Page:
• Say out loud “I am going to college”

      • Talk to a counselor about high school diploma options– Honors, Advance Placement, and International Baccalaureate.
      • Set a goal for a high GPA – Each college has different GPA requirements and academic scholarships
      • Know the necessary credits and exams to graduate.
      • Follow the Nevada College Readiness Standards – High school coursework should include algebra or geometry, English, social studies, biology, and a foreign language during freshman year
      • Get involved in leadership activities at school and stay involved until graduation
      • Visit Nevada.eduregularly for college planning tips
      • Know the eligibility requirements for the Nevada Governor Guinn Millennium Scholarship, visit
      • Explore careers and education paths needed –
      • Explore the opportunities offered at community college high schools and dual credit programs – A student may graduate high school with college credits completed. Some students can even graduate with an associate degree at the same time as they graduate from high school
      • Become familiar with college admissions requirements of various colleges – Attend a college fair
      • Draft a resume that includes activities, awards, community service, and other unique educational experiences – A helpful tool for writing scholarship applications
      • Increase family involvement in high school, such as attending open houses, sporting events, and fairs
      • Meet with high school counselors and teachers regularly about academic progress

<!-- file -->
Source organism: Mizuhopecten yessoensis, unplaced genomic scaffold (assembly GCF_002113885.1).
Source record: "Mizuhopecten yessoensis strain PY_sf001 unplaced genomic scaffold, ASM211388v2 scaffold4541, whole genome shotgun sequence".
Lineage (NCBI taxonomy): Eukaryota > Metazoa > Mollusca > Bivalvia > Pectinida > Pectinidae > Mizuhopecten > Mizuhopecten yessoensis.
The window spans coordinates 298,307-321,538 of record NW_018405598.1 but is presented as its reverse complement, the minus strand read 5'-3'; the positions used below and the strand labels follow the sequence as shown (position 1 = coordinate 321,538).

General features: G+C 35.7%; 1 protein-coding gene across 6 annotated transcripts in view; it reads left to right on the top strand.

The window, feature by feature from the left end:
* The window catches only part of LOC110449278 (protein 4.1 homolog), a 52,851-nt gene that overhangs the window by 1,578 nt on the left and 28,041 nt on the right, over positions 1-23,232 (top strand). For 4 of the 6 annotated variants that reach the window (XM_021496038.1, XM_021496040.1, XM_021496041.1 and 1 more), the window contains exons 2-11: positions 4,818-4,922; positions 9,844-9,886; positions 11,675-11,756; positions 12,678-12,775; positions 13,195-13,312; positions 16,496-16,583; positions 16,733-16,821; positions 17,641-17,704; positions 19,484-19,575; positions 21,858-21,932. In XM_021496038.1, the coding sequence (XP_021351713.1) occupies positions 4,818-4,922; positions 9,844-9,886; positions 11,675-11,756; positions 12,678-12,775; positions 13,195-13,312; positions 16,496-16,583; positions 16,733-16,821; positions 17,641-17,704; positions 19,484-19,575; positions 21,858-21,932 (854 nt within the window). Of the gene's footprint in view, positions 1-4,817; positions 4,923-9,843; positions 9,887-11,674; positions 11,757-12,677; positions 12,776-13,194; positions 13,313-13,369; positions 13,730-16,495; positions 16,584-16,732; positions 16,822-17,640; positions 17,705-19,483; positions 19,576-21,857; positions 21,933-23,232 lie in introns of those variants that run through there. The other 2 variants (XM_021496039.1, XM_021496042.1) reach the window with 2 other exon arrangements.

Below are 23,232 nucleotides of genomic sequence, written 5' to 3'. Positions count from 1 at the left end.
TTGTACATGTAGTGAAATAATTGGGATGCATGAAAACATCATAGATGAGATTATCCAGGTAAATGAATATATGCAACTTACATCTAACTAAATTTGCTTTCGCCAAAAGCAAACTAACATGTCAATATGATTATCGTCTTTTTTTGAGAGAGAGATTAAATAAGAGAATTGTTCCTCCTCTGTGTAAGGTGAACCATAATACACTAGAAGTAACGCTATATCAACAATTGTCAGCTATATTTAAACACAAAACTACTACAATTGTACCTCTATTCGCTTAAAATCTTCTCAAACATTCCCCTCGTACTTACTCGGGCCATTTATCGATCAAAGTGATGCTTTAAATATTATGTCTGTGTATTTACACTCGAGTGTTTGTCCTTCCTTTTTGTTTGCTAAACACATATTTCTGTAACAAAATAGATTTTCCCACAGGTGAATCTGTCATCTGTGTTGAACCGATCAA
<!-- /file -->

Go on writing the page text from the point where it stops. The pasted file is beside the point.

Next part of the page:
• Understand the federal financial aid process, visit Federal Student Aid.
      • Continue to contribute to a college savings plan, visit Nevada College Savings Plan.
      • It’s never too early to start preparing for college admission exams.  EdReady will help you be ready to not only achieve success on college admission exams, but be ready for college courses.
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  • Say out loud “I am going to college”

    • Explore all high school diploma options – For example Honors, Advanced Placement, and International Baccalaureate.
    • Continue to meet with a counselor to discuss high school course selections while keeping college admissions requirements in mind.
    • Coursework should include geometry or algebra II, English, social studies, chemistry, and a foreign language.
    • Research college requirements and application deadlines.
    • Take the PSAT/NMSQT – A student who scores high and meets other academic performance criteria may qualify for the National Merit Scholarship Program, visit
    • Become familiar with college admissions requirements and offerings, the ACCUPLACER test may be taken for placement in math, English, or reading, visit
    • Enroll in Honors courses in high school.
    • Enroll in AP (Advanced Placement) courses in high school –A student may ultimately receive college credit with a qualifying AP exam test score.
    • Be sure to keep your grades up!
    • Talk to your counselor to keep updated on the requirements for the Nevada Governor Guinn Millennium Scholarship, visit
    • As college funds continue to grow, investigate federal, state, and private financial aid options, visit ed.govfor more information.
    • Practice and prepare for the ACT. The ACT is required for high school graduation. You want to do the best you can!